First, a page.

Marina Testino Talks Fashion’s Sustainable Future

One of fashion’s most responsible, Marina Testino promotes environmental awareness and sustainability through her own everyday projects and brand Point Off View. A Parsons alum, Testino previously worked on two projects: #OneDressToImpress, when she wore a color-block red dress for two months, and #YellowLikeALemon where she wore only sustainable yellow garments to raise awareness to world’s second most polluting industry.

As sustainable living is not only a trend anymore, but a dire necessity, Testino’s projects prove that if everyone bought just one used item a year the industry would already make a huge change. If brands follow through with their sustainable promises by the key year 2021 too, the fashion horizon can change inclusively. At the Copenhagen Fashion Summit for sustainability, where Testino spoke to us from, Kering’s François-Henri Pinault also shared his vision to move his brands in that direction by sharing initiatives with one another. In her campaigns, Testino also shares different brands, small and large, that are working towards that change in a team effort. We caught up with Testino to learn more about her sustainable practices.

Marina Testino yellow campaing #yellowlikealemon

Marina Testino

EH: What are some other small steps people can take to be fashionably responsible?


Marina Testino: I created the “4S’s of Sustainable Fashion: Simplify, Share (or Rent), Secondary Market & Sustainable made”. By following these you can be a more conscious consumer! It’s easier than it looks like!


EH: How have your two campaigns helped you learn about fashion sustainability?


MT: They have both taught me that sustainability resides in our choices. However, I came to the realization that people do not choose sustainable fashion because they do not know where to get it from or because they feel they are giving up color, originality or chicness. That’s the reason why I believe it is essential to raise awareness and share all alternatives out there! That’s the aim for these projects: bring a voice to sustainable fashion!


EH: What has been the hardest part of the project?


MT: The hardest project was #YellowLikeALemon. Sticking to a yellow outfit is harder than one can imagine! I considered myself an introvert and constantly being stared at wasn’t as easy as I thought– but I am very happy with the results. At at the end of the day these projects are personal challenges as well as awareness campaigns.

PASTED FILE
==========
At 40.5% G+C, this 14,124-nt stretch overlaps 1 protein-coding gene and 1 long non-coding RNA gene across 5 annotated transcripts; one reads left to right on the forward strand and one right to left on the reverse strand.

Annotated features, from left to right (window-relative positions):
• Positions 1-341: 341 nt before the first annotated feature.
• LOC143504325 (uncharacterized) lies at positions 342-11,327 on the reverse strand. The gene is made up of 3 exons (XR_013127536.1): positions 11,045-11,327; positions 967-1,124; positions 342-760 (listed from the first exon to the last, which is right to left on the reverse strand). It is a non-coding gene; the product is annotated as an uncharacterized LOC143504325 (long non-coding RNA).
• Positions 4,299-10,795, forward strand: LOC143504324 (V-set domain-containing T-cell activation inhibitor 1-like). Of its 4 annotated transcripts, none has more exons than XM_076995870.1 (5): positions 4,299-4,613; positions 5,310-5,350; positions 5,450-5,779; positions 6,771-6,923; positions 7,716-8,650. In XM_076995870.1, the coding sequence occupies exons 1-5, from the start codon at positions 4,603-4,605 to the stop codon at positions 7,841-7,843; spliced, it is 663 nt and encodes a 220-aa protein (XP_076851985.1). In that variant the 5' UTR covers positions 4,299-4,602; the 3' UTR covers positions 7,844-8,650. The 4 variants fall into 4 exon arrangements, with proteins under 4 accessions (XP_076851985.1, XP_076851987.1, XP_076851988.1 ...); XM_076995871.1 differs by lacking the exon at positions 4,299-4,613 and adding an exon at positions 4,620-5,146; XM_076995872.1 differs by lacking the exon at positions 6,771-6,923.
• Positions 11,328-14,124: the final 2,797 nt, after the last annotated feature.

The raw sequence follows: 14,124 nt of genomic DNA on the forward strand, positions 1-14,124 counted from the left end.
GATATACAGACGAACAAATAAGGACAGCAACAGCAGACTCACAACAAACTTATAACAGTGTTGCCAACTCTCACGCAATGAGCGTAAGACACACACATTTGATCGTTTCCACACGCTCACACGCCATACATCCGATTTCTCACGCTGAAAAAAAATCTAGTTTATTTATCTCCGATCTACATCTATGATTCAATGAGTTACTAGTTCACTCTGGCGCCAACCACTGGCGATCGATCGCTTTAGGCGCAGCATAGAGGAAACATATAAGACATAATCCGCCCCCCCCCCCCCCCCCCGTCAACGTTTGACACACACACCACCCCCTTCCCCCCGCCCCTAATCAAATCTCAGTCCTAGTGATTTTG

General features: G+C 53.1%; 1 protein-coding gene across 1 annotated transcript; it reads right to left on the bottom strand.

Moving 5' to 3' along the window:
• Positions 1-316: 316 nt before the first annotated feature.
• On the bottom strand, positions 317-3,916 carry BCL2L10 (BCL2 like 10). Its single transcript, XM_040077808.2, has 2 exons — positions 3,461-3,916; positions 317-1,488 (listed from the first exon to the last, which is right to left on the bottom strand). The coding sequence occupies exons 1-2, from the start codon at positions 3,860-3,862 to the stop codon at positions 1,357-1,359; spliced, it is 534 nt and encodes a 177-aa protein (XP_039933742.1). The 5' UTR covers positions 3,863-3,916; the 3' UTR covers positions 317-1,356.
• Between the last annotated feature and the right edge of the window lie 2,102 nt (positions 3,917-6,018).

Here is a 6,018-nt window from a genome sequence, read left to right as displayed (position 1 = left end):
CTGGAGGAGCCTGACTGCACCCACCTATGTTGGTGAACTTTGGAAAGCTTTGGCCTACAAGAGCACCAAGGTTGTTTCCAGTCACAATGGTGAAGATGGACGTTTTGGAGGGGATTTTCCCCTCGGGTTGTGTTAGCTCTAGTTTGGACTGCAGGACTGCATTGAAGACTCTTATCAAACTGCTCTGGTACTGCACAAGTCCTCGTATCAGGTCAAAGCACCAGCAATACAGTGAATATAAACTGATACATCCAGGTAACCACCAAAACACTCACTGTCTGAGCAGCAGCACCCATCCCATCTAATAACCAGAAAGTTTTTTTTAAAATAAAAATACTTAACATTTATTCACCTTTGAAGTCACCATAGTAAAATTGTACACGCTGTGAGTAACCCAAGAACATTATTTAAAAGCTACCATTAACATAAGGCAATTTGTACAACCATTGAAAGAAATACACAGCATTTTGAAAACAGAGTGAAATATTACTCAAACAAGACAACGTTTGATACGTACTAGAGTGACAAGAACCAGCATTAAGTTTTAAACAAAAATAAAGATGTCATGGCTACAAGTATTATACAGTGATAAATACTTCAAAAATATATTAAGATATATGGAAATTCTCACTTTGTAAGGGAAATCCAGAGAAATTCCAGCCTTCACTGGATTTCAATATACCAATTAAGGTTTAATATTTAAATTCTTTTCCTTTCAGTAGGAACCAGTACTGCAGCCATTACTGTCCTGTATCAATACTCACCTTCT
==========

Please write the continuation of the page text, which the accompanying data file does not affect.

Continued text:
EH: You’ve chosen quite bright colors for your campaigns — is there a meaning behind these? 


MT: The whole point of these colors is that people notice you and come up to me and comment, take a picture or laugh and that’s when I explain the reasoning behind it. I want to bring awareness to important issues not only by speaking up but also by making an artistic statement that is fun and creative. Sometimes messages don’t go through to people and I believe that we have to have a different approach when speaking about sustainability. I believe this way it’s easier and more entertaining to understand and want to join.


EH: What are some brands and who are some designers that you admire and will continue to support that focus on environmentally friendly fashion?


MT: Throughout my latest project I learned so much about brands and designers that actually pushing boundaries and demanding for change. I had the opportunity to collaborate with some of the major players; however, I want to highlight that there are some other smaller brands doing an amazing job: For Days, Sonia Carrasco, Warp & Weft, Underprotection, Yatay, Kimai, Talia Collins, and Bottle Top, just to name a few. I was also very fortunate to work with Mola Sasa. 


EH: What is one eco-friendly we can all do in regards to the fashion industry, which as we know is the second most polluting? 


MT: One super simple and easy thing is stopping the mentality of “I don’t have anything to wear tonight“. Yes, you do! We, as consumers, need to stop shopping out of compulsion and for the “need” of a new outfit for a certain event. Borrow, rent, re-use, but don’t buy something new for one occasion only.


EH: Are there any practices you think that all designers should adopt?


MT: All designers and brands should learn about the impact of each material and implement more eco-friendly production practices following the Paris Convention. Materials have to be organic- no plastic, no exotic skins, that do not need gallons of water to be produced, etc. There is no planet B. Designers should start a circular economy for their designs/brands by upcycling and recycling their unused materials.


EH: Do you have plans ahead for new projects, perhaps your own sustainable brand and how do you plan on campaigning those?


MT: I am already working on some new secret projects that I hope bring more awareness and willingness for people in the fashion industry to become more sustainable and to rethink their fashion choice. I will balance these projects together with my brand Point Off View and designing new collections, so stay tuned!